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> This is very surprising, I always thought the ancestor tree was inspected
>> at
>> method call time,
>>
>
> That's true, but the point made was that it is _built_ on inclusion time.


Sorry, I should have been more clear. By using the word 'tree' I was
implying that the whole ancestor tree is walked at method call time. What
actually happens is that it is walked and flattened to an array at include
time, and this flat array is used to look up methods at call time. At least,
this is what it looks like -- I've no idea what the underlying VM is doing.


>
>  IMO this could be done better and preserve a bit more dynamism.
>>
>
>  Would be interested to hear other people's thoughts on this. It's kind of
>> an
>> edge case, but my opinion is that this behaviour is contrary to much of
>> Ruby's dynamism, and is inconsistent: if you add methods to M, they become
>> available to C, so why not new ancestors? Also, it means the ancestry tree
>> looks different depending on who you ask. Having said that, experience
>> tells
>> me that "fixing" it would introduce a serious performance overhead for the
>> whole language.
>>
>
> More than that: existing code may be broken.  There are good reasons not to
> "fix" this, because otherwise a change of a module has a side effect on a
> totally different class.  I cannot remember having seen this discussed in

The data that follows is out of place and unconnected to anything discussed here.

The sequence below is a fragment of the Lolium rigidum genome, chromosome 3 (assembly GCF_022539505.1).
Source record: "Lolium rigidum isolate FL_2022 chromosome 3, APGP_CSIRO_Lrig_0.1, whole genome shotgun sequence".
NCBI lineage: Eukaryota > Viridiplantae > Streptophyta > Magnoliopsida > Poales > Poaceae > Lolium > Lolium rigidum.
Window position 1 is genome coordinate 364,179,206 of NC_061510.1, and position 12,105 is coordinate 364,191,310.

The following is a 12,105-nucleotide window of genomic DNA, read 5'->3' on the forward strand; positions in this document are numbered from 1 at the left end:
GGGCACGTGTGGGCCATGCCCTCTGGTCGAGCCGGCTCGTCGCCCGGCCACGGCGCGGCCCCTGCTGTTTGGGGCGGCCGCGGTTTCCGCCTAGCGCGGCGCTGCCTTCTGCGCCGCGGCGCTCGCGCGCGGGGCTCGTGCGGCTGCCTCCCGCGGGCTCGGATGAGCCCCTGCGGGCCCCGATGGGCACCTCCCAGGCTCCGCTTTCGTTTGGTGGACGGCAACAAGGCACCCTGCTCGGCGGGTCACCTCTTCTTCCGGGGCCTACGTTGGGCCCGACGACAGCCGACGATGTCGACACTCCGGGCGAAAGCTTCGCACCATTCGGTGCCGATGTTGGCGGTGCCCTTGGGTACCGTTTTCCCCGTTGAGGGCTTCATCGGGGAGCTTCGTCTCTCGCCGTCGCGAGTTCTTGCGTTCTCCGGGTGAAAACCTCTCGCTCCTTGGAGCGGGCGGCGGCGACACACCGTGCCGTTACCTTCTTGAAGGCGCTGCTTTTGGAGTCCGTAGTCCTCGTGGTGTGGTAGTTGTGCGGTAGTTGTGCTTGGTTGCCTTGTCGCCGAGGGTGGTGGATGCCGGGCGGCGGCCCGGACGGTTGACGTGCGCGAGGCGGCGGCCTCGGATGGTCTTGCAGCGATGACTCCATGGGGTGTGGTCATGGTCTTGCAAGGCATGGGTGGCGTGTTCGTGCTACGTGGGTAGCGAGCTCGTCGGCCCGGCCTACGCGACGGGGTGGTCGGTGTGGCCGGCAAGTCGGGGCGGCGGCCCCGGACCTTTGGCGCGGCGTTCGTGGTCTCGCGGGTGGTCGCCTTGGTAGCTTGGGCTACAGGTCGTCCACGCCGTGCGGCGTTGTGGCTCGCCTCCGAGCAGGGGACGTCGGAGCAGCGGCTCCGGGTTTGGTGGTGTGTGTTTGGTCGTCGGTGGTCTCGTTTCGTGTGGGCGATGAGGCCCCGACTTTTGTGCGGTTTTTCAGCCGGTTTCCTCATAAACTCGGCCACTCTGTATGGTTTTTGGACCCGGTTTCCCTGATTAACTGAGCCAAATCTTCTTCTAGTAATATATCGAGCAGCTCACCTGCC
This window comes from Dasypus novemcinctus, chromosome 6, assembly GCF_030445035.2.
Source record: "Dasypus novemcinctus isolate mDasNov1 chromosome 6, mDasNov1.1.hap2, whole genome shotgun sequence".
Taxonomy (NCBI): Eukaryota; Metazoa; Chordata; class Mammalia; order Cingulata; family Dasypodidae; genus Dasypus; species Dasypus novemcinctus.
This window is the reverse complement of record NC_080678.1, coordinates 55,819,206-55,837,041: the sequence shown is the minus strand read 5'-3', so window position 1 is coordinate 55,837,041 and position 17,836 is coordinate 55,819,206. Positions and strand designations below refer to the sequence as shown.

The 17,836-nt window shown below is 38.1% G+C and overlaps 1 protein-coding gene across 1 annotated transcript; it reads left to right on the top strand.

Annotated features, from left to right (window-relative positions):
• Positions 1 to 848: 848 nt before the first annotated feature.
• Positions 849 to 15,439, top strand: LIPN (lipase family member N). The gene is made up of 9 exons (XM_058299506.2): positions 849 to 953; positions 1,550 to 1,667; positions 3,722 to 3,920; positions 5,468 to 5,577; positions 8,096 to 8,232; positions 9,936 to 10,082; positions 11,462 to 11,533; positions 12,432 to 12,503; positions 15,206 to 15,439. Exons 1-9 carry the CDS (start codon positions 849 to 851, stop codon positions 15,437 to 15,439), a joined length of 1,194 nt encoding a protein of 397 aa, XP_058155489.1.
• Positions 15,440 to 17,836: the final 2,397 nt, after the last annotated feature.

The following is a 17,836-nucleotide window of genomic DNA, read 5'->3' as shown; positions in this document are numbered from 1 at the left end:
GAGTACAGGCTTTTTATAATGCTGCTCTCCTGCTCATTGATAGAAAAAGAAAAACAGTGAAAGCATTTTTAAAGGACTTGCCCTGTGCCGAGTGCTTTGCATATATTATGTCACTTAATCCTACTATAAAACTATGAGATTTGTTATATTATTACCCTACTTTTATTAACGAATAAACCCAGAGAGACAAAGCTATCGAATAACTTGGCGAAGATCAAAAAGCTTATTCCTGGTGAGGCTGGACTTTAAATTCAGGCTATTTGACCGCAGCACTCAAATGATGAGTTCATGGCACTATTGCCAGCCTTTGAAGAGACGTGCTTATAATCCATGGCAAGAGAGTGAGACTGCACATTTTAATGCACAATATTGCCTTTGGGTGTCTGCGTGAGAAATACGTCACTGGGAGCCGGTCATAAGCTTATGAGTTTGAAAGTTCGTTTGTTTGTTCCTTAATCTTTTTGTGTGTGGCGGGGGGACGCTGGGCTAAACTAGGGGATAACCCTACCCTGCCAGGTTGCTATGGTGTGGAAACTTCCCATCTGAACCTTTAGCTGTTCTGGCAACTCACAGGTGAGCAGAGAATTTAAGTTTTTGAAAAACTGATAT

> the last years (which does not necessarily mean something) but I doubt that
> many people see this as limitation.
>
> Given that, the infrequency of this issue surfacing and the unknown risk of
> change I vote for "no change".


For sure, the Ruby ecosystem is too big to know how changing this might
affect existing code. I'm really asking because I want to know which option
people consider more elegant, and also because I maintain my own
Ruby-in-JavaScript object system which has nothing like Ruby's user base, so
I'm more free to tinker with it.

By the way, I just noticed this:

>> module M; end
nil
>> class A; end
nil
>> class B < A; end
nil
>> B.ancestors
[B, A, Object, Kernel]
>> A.send :include, M
A
>> B.ancestors
[B, A, M, Object, Kernel]

That is, adding a module to an ancestor class affects the descendants. This
could be seen as an inconsistency in Ruby's design, depending on how you
think about classes and modules and how they are implemented. In my
implementation everything inheritance-related is handled using modules so I
would need to add a bunch of special cases to handle some of the asymmetries
pointed out here.

--
James Coglan
http://github.com/jcoglan

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